Montana News Article

Tester's choices on immigration - Learn from the past ... or repeat its mistakes (Guest Opinion)

By Paul Nachman, Kalispell Daily Inter Lake

On his campaign website, our new U.S. Senator Jon Tester said, regarding immigration: "Our first priority must be to secure ports and borders to keep out terror threats, illegal drugs and illegal immigrants. [I oppose] amnesty for those who are here illegally. People who want to come to America should follow the rules ó and we should enforce them. There should be no cuts in line. Moreover, hiring illegal aliens is no joking matter. [I believe] we need to enforce the law on employers who hire illegal immigrants no matter who they are. Itís not just a matter of fairness ó itís a question of national security."

Bravo! But I'm concerned Mr. Tester may not fully appreciate the hornets' nest he has walked into. No doubt he will be pressured to help amnesty more than ten million illegal aliens. Likely he will also be browbeaten into helping the Senate's elite shove enormous increases in legal immigration down our throats, even though a strong majority of Americans want less, not more, immigration.

Indeed, it's clear that most citizens have had it with mass immigration. For one example among many, a neutrally-worded poll commissioned last fall by the Center for Immigration Studies showed that 68% of voters nationally think legal immigration is too high, and 76% agreed that we have so many illegal aliens in our country because enforcement efforts have been "grossly inadequate."

Further, no candidate won in November by campaigning on amnesty for illegal aliens. In fact, many Republican incumbents were defeated by Democrats claiming to be tougher on immigration enforcement! And in Arizona all four pro-enforcement ballot initiatives passed with more than 70% voter approval.

Yet, in the face of this staunch public opposition, what did the U.S. Senate do in May 2006 but whoop through a bill (S2611) that would essentially open our borders to the world. Their bill --- fortunately stymied in the House by Representatives who remembered they work for the American people, not vice versa --- is best described as 600+ pages of outrages with a bit of enforcement fluff thrown in as a smokescreen. It's hard to believe most senators even skimmed this monstrosity they were voting on.

Beyond its illegal alien amnesty, S2611 included items like millions of new "guestworkers" who would never have to go home and changes in asylum law that make a shouting match with one's husband a ticket for permanent U.S. residency. (Historically, asylum was strictly for people subject to political persecution in their home countries.)

Only the amnesty received much news coverage. The doubling of legal immigration to about 2 million per year was rarely mentioned.

The Senators leading the effort to ram this one through --- principally Kennedy (D-MA), McCain (R-AZ), Martinez (R-FL), and Reid (D-NV) --- monotonously insisted that S2611 didn't contain an amnesty because "all of these [illegals] would have to pay back taxes and fees, take English and citizenship classes, and go to the back of the line to become citizens," to quote a staffer of our own Senator Baucus.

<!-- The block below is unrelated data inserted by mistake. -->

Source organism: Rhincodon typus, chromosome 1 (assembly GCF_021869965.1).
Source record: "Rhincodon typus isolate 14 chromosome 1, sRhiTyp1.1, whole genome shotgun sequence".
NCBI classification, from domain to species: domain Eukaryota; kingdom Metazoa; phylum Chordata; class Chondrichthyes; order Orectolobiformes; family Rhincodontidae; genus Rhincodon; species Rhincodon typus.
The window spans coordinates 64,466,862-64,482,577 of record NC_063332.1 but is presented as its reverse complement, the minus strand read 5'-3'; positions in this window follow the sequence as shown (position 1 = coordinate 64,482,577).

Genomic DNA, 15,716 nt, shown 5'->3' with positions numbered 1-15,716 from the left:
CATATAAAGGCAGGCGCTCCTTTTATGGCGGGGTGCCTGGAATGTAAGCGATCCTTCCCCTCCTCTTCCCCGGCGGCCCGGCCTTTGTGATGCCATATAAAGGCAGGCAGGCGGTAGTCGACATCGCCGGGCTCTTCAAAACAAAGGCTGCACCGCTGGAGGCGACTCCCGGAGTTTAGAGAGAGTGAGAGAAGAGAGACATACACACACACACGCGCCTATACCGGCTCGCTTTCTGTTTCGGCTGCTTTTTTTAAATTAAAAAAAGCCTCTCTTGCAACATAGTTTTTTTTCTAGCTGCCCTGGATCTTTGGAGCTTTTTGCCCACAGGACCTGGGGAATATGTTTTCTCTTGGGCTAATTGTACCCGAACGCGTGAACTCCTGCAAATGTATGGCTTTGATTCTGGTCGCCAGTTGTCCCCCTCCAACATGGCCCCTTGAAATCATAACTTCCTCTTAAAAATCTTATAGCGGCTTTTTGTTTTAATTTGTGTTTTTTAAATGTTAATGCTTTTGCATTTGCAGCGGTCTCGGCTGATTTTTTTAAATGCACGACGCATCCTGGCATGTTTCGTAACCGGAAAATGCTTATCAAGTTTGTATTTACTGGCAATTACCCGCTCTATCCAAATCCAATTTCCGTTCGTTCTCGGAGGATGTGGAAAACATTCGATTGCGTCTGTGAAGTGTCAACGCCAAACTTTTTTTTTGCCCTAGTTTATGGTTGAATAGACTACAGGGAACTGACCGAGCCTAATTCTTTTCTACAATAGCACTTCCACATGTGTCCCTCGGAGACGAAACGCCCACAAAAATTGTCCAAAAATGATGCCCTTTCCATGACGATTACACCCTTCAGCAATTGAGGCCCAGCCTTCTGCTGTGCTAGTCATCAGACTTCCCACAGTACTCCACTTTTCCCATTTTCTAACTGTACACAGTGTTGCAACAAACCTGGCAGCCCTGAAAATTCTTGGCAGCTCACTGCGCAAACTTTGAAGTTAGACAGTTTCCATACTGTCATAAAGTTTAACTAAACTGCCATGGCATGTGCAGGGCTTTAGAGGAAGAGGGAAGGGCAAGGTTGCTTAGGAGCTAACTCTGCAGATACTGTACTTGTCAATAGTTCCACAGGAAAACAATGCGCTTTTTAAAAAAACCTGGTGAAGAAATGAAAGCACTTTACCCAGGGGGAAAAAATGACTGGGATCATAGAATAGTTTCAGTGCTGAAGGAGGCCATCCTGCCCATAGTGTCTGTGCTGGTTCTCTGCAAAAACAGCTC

But citizenship is essentially irrelevant to most illegal aliens. So this insistence evades the central point: Whether or not one calls it "amnesty," those affected don't have to leave the country. Instead, they obtain legal status, which is their Holy Grail, and thereby reap full access to American infrastructure and social services.

It's worth quoting what Sen. Kennedy said when he was floor leader in 1965 for passage of the Immigration and Nationality Act (INA) amendments that directly provoked today's tsunami of legal and illegal immigration. A pertinent excerpt: "I want to comment on what the bill will not do. First, our cities will not be flooded with a million immigrants annually. Under the proposed bill, the present level of immigration remains substantially the same. Secondly, the ethnic mix of this country will not be upset. Contrary to the charges in some quarters, S.500 will not inundate America with immigrants from any one country or area."

His predictions were grossly wrong. Historian Theodore White later wrote that the 1965 INA amendments were "probably the most thoughtless of the many acts of the Great Society."

Senator Kennedy was probably sincere back then --- he simply (like most other senators in 1965) had a cloudy crystal ball. But having lived this history, what can he be thinking now, with his repeated pushes for mass amnesties and enormous boosts in legal immigration?

So I hope that Sen. Tester will keep his word on amnesties and will recognize that --- for a country already straining with 300 million people --- legal immigration needs to be greatly reduced, too. And he might consider that, unlike in 1965, legions of citizens pay close attention to what our ruling class does on immigration.

A parting thought for Sen. Tester: Whatever you want to accomplish for the American nation as a U.S. senator will be moot unless we rescue our country from mass immigration.

Paul Nachman, of Bozeman, is a retired laser physicist who learned all about mass immigration while living in Southern California from 1996 to 2005.

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